Nov 25, 2010

Review: Manfrotto 685B monopod

The ski-pole of champions.
[Note: Yuri Arcurs has a much better summation of the pros and cons of this great monopod here. He loves it. Can't work without it, yet still refers to it as a "piece of junk". Wow. It was his video that made me want to rush right out and buy one on the spot. I deferred on this for about 10 months, then pulled the trigger last Friday.]

The motivation for me buying a monopod was simple:
  • Wedding.
  • In a church.
  • No flash allowed.
  • Shoot that must not fail.
  • An authority I was not interested in crossing.
  • Bye bye SB-800s.
Sounded do-able though; and since I have my super-sensitive—practically night-vision—D700, I should have no problem doing handheld, right? Wrong.

A quick scouting expedition to the church (around the same time of day the ceremony was to take place) confirmed all my worst fears. Even at ISO 1600, with a 50mm f/1.4 lens shooting wide open, I was destined to be dragging shutter longer than 1/30th.

Um, no thanks.

Also... not a big fan of shooting wide open on any lens because of the haziness that usually results. A tripod was completely out of the question, since, as the only shooter, I needed to move around a lot. So I knew exactly what I needed wanted to buy. The only reason I picked the 685B was the quick height adjustment possible with the grip. In a studio, you have all the time in the world to adjust height with those silly locking levers, but a wedding ceremony is no time to fiddle around and lose shots. [Near as I can tell, there is no competition for this style of monopod.]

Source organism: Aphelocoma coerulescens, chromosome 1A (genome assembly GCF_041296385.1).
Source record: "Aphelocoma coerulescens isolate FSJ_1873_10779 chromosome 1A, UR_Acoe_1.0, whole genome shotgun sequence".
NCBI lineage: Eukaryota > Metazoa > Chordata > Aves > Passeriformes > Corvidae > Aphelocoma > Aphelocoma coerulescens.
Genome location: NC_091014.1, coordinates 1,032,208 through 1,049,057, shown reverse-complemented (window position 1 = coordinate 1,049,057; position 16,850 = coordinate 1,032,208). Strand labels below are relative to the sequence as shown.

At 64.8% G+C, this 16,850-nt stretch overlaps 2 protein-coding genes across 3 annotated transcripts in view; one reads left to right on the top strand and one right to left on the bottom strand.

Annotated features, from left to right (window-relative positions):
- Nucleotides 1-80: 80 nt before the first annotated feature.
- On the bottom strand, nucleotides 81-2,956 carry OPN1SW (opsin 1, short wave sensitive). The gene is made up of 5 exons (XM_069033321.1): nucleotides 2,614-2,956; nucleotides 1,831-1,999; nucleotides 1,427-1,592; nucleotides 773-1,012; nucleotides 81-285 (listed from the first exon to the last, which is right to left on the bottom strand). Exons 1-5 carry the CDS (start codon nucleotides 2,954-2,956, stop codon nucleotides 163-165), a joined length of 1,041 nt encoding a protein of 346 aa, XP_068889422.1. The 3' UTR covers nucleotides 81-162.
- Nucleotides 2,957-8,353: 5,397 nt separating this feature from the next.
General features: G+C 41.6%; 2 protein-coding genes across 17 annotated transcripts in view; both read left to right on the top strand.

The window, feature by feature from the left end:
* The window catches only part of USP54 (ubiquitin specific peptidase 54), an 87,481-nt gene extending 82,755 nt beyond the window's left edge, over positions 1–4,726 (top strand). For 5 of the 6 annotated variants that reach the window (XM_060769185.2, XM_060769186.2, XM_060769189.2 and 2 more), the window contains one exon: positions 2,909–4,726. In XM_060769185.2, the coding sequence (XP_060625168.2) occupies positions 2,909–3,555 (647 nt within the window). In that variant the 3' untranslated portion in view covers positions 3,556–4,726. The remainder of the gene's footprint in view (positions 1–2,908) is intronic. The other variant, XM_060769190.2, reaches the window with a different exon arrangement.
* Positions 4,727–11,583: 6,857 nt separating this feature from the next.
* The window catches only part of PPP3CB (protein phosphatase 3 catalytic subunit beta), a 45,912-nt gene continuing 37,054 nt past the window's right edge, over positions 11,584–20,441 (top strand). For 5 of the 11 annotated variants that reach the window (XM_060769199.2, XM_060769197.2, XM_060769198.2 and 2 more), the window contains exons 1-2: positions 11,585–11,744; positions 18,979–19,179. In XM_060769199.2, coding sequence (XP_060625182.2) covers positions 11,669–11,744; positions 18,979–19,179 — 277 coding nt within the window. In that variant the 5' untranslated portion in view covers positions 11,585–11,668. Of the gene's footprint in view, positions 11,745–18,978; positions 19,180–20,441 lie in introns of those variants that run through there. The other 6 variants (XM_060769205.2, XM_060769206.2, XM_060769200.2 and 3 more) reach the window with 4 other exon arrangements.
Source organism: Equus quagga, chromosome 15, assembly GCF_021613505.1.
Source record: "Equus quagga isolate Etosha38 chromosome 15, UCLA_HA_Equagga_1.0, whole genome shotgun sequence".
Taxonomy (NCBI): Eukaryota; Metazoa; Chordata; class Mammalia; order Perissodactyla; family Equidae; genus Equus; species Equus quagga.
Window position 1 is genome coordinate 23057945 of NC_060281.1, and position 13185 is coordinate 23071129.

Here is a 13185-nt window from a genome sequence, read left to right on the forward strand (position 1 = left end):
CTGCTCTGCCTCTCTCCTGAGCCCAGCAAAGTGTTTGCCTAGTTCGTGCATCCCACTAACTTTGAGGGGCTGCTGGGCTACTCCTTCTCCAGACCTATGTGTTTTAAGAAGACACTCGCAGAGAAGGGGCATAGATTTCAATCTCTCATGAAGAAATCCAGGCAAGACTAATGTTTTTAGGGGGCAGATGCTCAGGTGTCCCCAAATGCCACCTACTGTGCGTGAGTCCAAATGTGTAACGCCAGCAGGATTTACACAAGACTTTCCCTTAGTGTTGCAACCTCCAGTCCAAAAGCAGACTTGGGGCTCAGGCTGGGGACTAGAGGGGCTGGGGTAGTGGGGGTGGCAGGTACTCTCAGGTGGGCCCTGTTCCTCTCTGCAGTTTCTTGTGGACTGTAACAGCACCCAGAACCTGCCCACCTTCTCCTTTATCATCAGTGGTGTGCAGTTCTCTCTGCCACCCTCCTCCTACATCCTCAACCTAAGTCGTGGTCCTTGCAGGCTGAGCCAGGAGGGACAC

I still ended up pushing my luck on the shutter speed; I reverted to ISO 3200 and 6400 a couple of times; but in the end, I know I got the best shots possible, because of this monopod.

  • Easy (and silent) height adjustment. 
  • Comforting solidness and weight.
  • Foot pedal that holds down the base as you extend the length.

  • "Childproof" locking trigger that has to be pressed with your pinky before the grip unlocks. Seriously, who needs this?
  • Rubber foot is begging to fall off. Get some gaff tape on this quick.
  • Price! Holy moly that's a lot to pay for an expandable walking stick.

Oh, by the way, wedding guests... When a man or woman of God specifically asks for no flash photography, and you don't know how to turn off the flash on your point and shoot, just put it down. Please.

Oh, and here's something I absolutely didn't count on: when the guests predictably ignored the whole "no flash" thing, they often ended up slapping a nice fat red spot on the bride with their focus-assist light.
Thanks for that.

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